By PAUL ANDERSON
City News Service
A former Orange County physician was acquitted today of sexually assaulting two patients under the guise of doing medical exams, but jurors deadlocked on a charge related to a third alleged victim.
After deliberating for about two-and-a-half days, jurors said they were deadlocked 11-1 on a third charge of sexual battery against David Hung Do. Orange County Superior Court Judge James Stotler declared a mistrial on the lone remaining count, but did not survey jurors on whether they were leaning toward guilt or acquittal.
Attorneys will return to court May 16 to discuss what to do with the third charge.
"I appreciate the jury took the time" deliberating, Deputy District Attorney Cynthia Nichols said. "I'm disappointed with the outcome of the first two victims, but I certainly understand and appreciate the effort and professionalism of the jury."
A fourth victim testified Do, 43, molested her, but the former physician was not charged in that case. Her testimony was used in the trial to corroborate the other allegations.
Stotler barred similar testimony from a fifth victim before trial.
A mistrial was declared in the first trial of Do in October 2012 with jurors split 9-3 in favor of acquittal on one count and 6-6 on two other counts of sexual battery by fraud.
A 21-year-old woman who was being examined by Do in May 2008 said he suggested a gynecological exam, Nichols said.
"She was so bothered by how long he was down there that she asked him, 'Is there something wrong?' " Nichols alleged in her opening statement of the retrial.
Jurors today deadlocked on the charge related to that victim's allegations.
Do was accused of asking her if "being a virgin is a religious choice or a personal choice," Nichols said.
Another woman went to see Do in June 2008 to be treated for injuries from a car crash, Nichols said.
Do had the woman disrobe and "rubbed her nipples," Nichols said.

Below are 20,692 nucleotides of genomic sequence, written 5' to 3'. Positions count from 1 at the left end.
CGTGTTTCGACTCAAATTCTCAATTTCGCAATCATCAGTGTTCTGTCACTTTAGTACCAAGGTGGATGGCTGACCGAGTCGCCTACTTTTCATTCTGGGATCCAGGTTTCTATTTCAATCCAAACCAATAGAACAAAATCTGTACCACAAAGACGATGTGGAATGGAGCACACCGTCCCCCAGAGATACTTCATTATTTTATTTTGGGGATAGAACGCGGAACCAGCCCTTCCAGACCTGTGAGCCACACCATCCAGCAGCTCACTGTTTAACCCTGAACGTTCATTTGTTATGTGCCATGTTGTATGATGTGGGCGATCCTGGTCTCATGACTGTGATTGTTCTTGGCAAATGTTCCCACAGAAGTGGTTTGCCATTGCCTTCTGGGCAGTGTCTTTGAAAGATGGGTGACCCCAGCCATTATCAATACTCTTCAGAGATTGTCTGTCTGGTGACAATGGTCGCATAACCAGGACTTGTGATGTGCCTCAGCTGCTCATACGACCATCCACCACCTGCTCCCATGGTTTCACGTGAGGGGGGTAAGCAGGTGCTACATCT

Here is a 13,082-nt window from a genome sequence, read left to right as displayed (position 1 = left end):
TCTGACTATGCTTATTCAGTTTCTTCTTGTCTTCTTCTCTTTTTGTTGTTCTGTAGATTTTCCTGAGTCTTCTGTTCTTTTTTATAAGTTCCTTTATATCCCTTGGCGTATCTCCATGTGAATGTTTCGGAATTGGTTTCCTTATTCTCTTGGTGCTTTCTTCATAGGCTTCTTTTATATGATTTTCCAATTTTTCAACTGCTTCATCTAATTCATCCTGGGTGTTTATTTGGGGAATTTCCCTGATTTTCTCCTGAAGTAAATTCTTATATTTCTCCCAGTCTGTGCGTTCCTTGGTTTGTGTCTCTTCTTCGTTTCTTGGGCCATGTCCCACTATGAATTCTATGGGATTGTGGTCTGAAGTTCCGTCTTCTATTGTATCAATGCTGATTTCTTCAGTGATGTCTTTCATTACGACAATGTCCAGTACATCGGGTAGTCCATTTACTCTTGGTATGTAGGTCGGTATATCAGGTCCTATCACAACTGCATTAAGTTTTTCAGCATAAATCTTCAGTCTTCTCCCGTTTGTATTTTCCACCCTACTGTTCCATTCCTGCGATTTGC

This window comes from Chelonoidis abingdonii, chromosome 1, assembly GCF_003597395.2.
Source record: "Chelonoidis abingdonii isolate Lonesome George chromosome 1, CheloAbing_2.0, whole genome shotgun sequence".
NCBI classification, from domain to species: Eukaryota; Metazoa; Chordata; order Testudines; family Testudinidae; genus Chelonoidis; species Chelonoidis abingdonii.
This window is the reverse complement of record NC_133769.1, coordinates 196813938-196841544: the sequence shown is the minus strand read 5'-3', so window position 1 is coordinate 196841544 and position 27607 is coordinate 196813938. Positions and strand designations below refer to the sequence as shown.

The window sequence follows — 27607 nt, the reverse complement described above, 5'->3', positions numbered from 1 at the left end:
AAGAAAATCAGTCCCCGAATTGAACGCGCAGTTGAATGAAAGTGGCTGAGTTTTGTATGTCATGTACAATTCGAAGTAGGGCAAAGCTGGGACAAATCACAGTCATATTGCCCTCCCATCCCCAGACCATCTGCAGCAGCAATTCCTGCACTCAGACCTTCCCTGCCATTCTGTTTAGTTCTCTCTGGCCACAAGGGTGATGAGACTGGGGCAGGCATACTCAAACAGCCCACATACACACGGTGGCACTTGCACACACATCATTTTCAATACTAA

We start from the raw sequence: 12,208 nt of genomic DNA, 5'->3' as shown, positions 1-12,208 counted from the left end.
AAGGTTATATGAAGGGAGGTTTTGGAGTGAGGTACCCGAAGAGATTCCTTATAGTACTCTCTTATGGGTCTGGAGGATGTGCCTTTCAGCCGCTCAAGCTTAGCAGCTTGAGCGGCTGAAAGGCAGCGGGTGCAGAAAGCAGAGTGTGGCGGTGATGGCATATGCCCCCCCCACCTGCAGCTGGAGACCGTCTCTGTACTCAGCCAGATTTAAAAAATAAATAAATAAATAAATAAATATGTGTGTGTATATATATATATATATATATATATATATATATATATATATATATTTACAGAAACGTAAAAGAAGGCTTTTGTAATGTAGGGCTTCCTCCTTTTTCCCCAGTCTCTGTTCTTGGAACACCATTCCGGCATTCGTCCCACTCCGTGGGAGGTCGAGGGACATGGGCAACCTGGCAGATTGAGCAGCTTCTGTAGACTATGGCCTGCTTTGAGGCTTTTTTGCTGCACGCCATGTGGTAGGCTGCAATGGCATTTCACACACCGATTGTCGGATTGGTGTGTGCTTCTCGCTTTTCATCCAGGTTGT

"She was so shocked she couldn't even tell her mother," who was with her for the exam, Nichols said.
The woman called police following the exam, Nichols said.
One woman testified in the last trial that she went to Do's La Palma office in July 2007 because she needed a patch to combat sea sickness for a ride-along she was taking with the U.S. Coast Guard as part of an internship. She testified Do touched her groin.
Do worked at Kaiser Permanente hospitals and offices in Anaheim and La Palma, and a Kaiser office in Los Angeles, when he was accused of molesting the patients between 2006 and 2008. Do's medical license was revoked by the state on April 29, 2011.
Do "fled" Vietnam and worked multiple "menial jobs" before going to medical school and "pursuing the American dream," his attorney, John Barnett said.
"Seven years ago he achieved the American dream," Barnett said. "But the American dream he worked so long and so hard for became a nightmare."
Barnett said the mother of the accuser injured in the car crash was two feet away while Do conducted the exam. The defense attorney acknowledged that his client's hands were shaking, but it was because he was a new physician who was nervous.
When the woman confronted Do about touching her breast he denied it and the patient's mother sided with the physician, Barnett said. That angered the woman, Barnett added.
"She wants to vindicate her position so she goes to police," Barnett said.
Barnett said Anaheim investigator Brian W. Hayes, son of Judge W. Michael Hayes, told the woman she had to "stack the evidence" against Do because it was too difficult to prosecute cases with just one victim. Hayes died in a plane crash in 2011.
"This echoes through the entire case," Barnett said of Hayes' alleged coaching of the accuser. "Hayes infects the entire investigation by repeating this lie he's helped to construct."
Barnett noted two of the women filed civil lawsuits.
Investigators have "changed an accident into a predator, a hunter," Barnett said.